Engine Documentation

| July/August 1993

Jr., President The Old Time Historical Assn., Inc. P. O. Box 220 Climax, North Carolina 27233

How important is documentation to the engine collector? Very, very important!!! With the original records, or copies of the original records, the engine becomes a part of history. It has a pedigree that keeps it from being just another engine. With good documentation you can prove when, how, and for whom it was made, who used it, where and for what purpose. The more information you have about your engine the better. In many cases the proper documentation makes the value of an engine many times greater.

When manufacturing shop drawings are available, restoration becomes easier because you don't have to guess and scratch your head as much. Easier on the old 'noggin' also! In the case of a steam engine and boiler, the boiler drawing and/or the factory inspection certificate will help make the state boiler inspector happy. By all means, keep him happy!!! The modern boiler inspector is well educated and experienced in modern industrial boilers, but usually doesn't know 'beans' about our old boilers and would just as soon not learn, because he sees them as big trouble with a capital 'T'. Therefore, in some cases, good documentation is the difference between approval or disapproval. Collectors shouldn't take any documentation lightly.

Frick steam engine owners are fortunate because they can still get copies of the original Frick shop drawings, engine and boiler records used in the manufacture of their respective engines. Owners of most other make engines are not so fortunate.

Although Frick built some steam engines before 1876, evidently records were not kept or were lost. In 1876, formal records began with engine #251. These records were handwritten in a bound book giving the date, engine number and a brief description, but no boiler number. On June 21, 1889, they began recording boiler numbers, with boiler #1715 for engine #4751. This indicates that earlier boilers were numbered, but were not recorded.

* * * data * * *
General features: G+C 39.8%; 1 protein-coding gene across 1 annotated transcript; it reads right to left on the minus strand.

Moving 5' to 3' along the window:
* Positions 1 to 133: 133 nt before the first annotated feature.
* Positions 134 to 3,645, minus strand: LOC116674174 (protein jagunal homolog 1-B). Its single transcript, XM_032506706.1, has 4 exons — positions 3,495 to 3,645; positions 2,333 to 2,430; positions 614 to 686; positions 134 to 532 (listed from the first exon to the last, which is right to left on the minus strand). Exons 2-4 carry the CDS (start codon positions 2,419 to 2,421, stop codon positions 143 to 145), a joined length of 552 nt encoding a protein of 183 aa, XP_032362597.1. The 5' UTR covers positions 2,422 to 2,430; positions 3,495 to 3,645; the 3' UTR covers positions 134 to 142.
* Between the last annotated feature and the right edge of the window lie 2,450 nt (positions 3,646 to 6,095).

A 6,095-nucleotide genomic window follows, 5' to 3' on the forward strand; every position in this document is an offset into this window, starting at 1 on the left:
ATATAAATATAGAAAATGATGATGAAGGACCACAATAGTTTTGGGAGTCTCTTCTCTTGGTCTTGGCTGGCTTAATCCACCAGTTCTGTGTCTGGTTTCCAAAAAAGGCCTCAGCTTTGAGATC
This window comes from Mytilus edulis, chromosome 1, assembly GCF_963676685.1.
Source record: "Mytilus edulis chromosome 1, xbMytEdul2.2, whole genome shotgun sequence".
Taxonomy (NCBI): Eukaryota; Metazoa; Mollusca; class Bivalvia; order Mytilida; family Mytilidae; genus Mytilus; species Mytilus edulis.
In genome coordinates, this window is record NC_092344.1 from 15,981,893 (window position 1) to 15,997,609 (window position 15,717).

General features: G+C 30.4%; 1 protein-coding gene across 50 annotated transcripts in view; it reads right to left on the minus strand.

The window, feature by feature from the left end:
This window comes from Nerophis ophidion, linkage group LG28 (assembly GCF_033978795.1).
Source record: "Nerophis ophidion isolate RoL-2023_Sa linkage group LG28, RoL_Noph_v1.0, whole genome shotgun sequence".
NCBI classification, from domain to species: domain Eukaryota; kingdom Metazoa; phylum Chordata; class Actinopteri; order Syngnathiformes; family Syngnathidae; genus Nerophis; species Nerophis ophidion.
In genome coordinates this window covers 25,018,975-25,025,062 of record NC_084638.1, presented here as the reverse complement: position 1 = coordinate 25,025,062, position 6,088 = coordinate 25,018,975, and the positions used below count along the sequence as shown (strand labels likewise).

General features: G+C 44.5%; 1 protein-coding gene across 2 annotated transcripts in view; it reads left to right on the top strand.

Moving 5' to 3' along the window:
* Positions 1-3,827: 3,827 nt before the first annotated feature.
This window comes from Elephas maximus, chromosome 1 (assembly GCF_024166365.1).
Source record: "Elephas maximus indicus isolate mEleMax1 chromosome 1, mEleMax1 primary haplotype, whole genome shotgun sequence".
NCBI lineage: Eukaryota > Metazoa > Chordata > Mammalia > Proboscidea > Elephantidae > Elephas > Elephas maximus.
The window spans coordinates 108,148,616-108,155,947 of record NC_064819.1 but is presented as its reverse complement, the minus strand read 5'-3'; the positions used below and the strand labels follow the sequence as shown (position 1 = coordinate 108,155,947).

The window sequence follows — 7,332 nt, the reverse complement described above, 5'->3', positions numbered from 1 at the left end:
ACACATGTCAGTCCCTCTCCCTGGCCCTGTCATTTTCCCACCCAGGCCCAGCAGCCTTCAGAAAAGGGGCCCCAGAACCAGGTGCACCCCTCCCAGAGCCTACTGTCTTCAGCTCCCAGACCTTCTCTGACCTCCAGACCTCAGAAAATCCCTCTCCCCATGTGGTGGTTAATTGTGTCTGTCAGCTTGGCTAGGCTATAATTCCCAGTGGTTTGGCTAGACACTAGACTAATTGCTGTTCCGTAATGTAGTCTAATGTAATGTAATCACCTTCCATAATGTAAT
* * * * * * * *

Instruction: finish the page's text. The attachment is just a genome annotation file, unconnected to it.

On May 23, 1913, with engine #16451, a loose leaf specification sheet type record was put in use for engines, listing the major components by number, any extras, remarks, and signed by the shop foreman. February 23, 1914, with boiler #12809 for engine #17065, the loose leaf specification sheet type record was put in use for boilers, listing the steel supplier, major specification and test. These loose leaf records provide a lot of information about the engines and boilers, such as the boiler drawing number, whether the boiler conforms to ASME code, whether the boiler was inspected at the factory, the state of inspection, the inspection number and the insurance company making the inspection and their policy number. Every Frick owner should have copies for his engine and boiler.


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